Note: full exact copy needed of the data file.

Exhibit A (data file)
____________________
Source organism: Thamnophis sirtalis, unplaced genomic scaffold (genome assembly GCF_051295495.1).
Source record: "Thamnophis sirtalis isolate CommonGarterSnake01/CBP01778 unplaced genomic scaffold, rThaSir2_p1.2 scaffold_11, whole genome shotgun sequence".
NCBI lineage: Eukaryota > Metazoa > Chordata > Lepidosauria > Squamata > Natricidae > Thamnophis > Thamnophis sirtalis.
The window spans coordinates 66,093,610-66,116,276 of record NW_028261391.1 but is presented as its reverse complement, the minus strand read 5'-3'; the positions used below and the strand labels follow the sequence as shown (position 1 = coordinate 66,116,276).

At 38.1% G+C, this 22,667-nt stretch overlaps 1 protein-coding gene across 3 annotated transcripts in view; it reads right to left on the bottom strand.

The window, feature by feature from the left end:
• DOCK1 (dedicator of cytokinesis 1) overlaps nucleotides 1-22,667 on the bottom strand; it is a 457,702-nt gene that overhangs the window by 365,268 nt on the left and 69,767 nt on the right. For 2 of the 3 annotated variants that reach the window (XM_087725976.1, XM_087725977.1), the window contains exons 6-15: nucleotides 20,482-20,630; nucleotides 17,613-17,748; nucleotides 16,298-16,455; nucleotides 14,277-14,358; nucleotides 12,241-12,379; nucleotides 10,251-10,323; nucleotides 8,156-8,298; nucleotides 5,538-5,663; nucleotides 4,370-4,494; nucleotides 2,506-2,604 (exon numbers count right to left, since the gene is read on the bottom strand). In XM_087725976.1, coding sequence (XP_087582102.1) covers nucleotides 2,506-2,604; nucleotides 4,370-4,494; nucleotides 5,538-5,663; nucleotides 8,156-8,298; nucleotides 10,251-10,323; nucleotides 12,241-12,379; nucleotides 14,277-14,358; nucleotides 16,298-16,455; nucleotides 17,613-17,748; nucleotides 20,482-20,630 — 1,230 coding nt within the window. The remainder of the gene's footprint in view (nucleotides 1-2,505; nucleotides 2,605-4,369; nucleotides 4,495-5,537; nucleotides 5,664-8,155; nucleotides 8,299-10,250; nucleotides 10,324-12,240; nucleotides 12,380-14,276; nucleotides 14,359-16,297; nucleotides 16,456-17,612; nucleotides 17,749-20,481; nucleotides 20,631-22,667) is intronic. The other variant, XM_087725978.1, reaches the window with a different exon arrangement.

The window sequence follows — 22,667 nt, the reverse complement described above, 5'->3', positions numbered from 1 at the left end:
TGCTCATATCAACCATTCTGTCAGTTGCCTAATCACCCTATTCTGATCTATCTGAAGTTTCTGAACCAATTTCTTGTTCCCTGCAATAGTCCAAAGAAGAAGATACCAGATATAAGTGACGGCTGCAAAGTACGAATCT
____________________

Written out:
Source organism: Thamnophis sirtalis, unplaced genomic scaffold (genome assembly GCF_051295495.1).
Source record: "Thamnophis sirtalis isolate CommonGarterSnake01/CBP01778 unplaced genomic scaffold, rThaSir2_p1.2 scaffold_11, whole genome shotgun sequence".
NCBI lineage: Eukaryota > Metazoa > Chordata > Lepidosauria > Squamata > Natricidae > Thamnophis > Thamnophis sirtalis.
The window spans coordinates 66,093,610-66,116,276 of record NW_028261391.1 but is presented as its reverse complement, the minus strand read 5'-3'; the positions used below and the strand labels follow the sequence as shown (position 1 = coordinate 66,116,276).

At 38.1% G+C, this 22,667-nt stretch overlaps 1 protein-coding gene across 3 annotated transcripts in view; it reads right to left on the bottom strand.

The window, feature by feature from the left end:
• DOCK1 (dedicator of cytokinesis 1) overlaps nucleotides 1-22,667 on the bottom strand; it is a 457,702-nt gene that overhangs the window by 365,268 nt on the left and 69,767 nt on the right. For 2 of the 3 annotated variants that reach the window (XM_087725976.1, XM_087725977.1), the window contains exons 6-15: nucleotides 20,482-20,630; nucleotides 17,613-17,748; nucleotides 16,298-16,455; nucleotides 14,277-14,358; nucleotides 12,241-12,379; nucleotides 10,251-10,323; nucleotides 8,156-8,298; nucleotides 5,538-5,663; nucleotides 4,370-4,494; nucleotides 2,506-2,604 (exon numbers count right to left, since the gene is read on the bottom strand). In XM_087725976.1, coding sequence (XP_087582102.1) covers nucleotides 2,506-2,604; nucleotides 4,370-4,494; nucleotides 5,538-5,663; nucleotides 8,156-8,298; nucleotides 10,251-10,323; nucleotides 12,241-12,379; nucleotides 14,277-14,358; nucleotides 16,298-16,455; nucleotides 17,613-17,748; nucleotides 20,482-20,630 — 1,230 coding nt within the window. The remainder of the gene's footprint in view (nucleotides 1-2,505; nucleotides 2,605-4,369; nucleotides 4,495-5,537; nucleotides 5,664-8,155; nucleotides 8,299-10,250; nucleotides 10,324-12,240; nucleotides 12,380-14,276; nucleotides 14,359-16,297; nucleotides 16,456-17,612; nucleotides 17,749-20,481; nucleotides 20,631-22,667) is intronic. The other variant, XM_087725978.1, reaches the window with a different exon arrangement.

The window sequence follows — 22,667 nt, the reverse complement described above, 5'->3', positions numbered from 1 at the left end:
TGCTCATATCAACCATTCTGTCAGTTGCCTAATCACCCTATTCTGATCTATCTGAAGTTTCTGAACCAATTTCTTGTTCCCTGCAATAGTCCAAAGAAGAAGATACCAGATATAAGTGACGGCTGCAAAGTACGAATCT